You are hereAlterNet: Anti-Choice Group Calls in Fetus to "Testify" on Ohio Abortion Bill
AlterNet: Anti-Choice Group Calls in Fetus to "Testify" on Ohio Abortion Bill
March 1, 2011-
A fetus has been scheduled as a legislative witness in Ohio on a unique bill that proposes outlawing abortions after the first heartbeat can be medically detected.
Faith2Action, the anti-abortion group that has targeted Ohio to pilot the measure, called the in-utero witness the youngest to ever come before the House Health Committee at nine weeks old.
Faith2Action president Janet Folger Porter said the intent is to show lawmakers who will be affected by the bill, which is opposed by Ohio Right to Life and abortion rights groups as unconstitutional.
An aide to committee Chairman Lynn Wachtmann said a pregnant woman will be brought before the committee and an ultrasound image of her uterus will be projected onto a screen. The heartbeat of the fetus will be visible in color.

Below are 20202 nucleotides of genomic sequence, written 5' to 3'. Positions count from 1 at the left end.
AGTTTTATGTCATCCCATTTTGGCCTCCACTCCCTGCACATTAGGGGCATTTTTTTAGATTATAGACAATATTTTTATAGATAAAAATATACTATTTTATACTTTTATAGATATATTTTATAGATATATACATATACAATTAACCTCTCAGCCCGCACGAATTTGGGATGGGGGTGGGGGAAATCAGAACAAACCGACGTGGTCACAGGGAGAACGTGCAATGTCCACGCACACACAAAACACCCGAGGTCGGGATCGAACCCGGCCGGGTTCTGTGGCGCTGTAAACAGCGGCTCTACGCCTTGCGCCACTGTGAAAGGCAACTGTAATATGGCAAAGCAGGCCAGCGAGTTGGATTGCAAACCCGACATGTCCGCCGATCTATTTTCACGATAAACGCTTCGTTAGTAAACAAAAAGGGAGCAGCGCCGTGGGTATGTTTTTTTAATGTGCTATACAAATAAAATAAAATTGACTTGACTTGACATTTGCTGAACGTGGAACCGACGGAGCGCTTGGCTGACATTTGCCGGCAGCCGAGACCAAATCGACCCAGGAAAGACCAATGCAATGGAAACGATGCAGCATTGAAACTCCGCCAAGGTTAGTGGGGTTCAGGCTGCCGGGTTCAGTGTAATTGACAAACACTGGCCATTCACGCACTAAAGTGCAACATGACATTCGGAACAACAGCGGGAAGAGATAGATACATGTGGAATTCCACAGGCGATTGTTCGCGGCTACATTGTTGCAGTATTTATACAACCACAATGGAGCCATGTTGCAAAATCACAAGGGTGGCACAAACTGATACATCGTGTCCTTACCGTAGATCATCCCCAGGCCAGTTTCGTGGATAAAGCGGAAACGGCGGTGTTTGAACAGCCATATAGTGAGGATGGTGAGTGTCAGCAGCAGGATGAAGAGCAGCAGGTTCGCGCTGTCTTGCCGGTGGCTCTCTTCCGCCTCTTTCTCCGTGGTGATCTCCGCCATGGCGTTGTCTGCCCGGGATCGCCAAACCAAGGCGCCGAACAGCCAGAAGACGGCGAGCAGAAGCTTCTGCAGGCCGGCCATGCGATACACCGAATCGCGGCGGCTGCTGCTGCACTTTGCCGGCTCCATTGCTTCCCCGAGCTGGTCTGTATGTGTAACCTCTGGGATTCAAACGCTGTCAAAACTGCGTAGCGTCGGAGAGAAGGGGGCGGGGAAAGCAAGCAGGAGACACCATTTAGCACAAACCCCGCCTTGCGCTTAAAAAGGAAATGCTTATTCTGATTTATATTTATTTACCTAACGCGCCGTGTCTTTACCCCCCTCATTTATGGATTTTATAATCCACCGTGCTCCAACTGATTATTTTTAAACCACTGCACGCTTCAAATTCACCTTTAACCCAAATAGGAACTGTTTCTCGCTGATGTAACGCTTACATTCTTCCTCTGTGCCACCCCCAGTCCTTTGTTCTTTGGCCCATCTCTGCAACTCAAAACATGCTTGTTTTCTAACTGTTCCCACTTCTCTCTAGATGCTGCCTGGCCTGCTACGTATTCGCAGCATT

As a pro-choice individual, it's tempting to laugh at this. It's an absurd piece of judicial theater, and it's hard to imagine anyone taking it seriously.
The problem is: people do take it seriously. The political climate right now is more hostile to a woman's legal right to choose than it has been in decades. The recent assaults on reproductive health are staggering and include efforts to investigate women who have miscarriages and legalize the murder of abortion providers. A fetus testifying in court? For anti-choicers, it's not absurd at all. It's simply an extension of their campaign to equate women and doctors who terminate pregnancies with murderers. They think a fetus is no different than a grown woman, who can make decisions for herself. That's why they also think a doctor should be allowed to refuse medical care to a women who would die without an abortion. (Never mind that the fetus would also die in that scenario.)
If you still can't believe it, just look at this column by anti-choice National Review editor Kathryn Jean Lopez, in which she admits to wanting to reverse the clock on reproductive health: "I do want to turn back the clock — to a time when we valued love and marriage and didn’t expect, support, and even encourage promiscuity." The problem is that rolling back women's rights won't lead to a greater respect for love or marriage. It will lead to dangerous back-alley abortions and the propagation of misogynistic views of women. A world in which a woman is considered no more autonomous than a fetus is no world I want to live in.